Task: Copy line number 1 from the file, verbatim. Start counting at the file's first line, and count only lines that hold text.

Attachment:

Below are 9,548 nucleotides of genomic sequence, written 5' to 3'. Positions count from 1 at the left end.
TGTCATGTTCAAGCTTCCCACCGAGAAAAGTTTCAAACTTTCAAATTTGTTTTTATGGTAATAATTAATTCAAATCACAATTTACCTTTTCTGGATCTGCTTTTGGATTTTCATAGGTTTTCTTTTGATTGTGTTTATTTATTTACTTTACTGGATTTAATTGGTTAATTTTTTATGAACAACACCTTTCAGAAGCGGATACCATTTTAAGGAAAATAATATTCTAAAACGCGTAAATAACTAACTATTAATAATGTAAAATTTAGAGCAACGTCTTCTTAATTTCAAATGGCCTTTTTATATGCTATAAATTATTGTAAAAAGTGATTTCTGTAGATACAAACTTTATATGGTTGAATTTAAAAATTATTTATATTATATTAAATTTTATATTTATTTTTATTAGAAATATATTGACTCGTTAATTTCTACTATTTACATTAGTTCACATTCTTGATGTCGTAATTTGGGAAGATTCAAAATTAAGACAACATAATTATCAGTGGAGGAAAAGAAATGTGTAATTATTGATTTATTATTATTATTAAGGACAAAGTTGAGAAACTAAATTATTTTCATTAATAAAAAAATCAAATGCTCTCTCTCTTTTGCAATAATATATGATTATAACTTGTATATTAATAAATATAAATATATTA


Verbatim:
Below are 9,548 nucleotides of genomic sequence, written 5' to 3'. Positions count from 1 at the left end.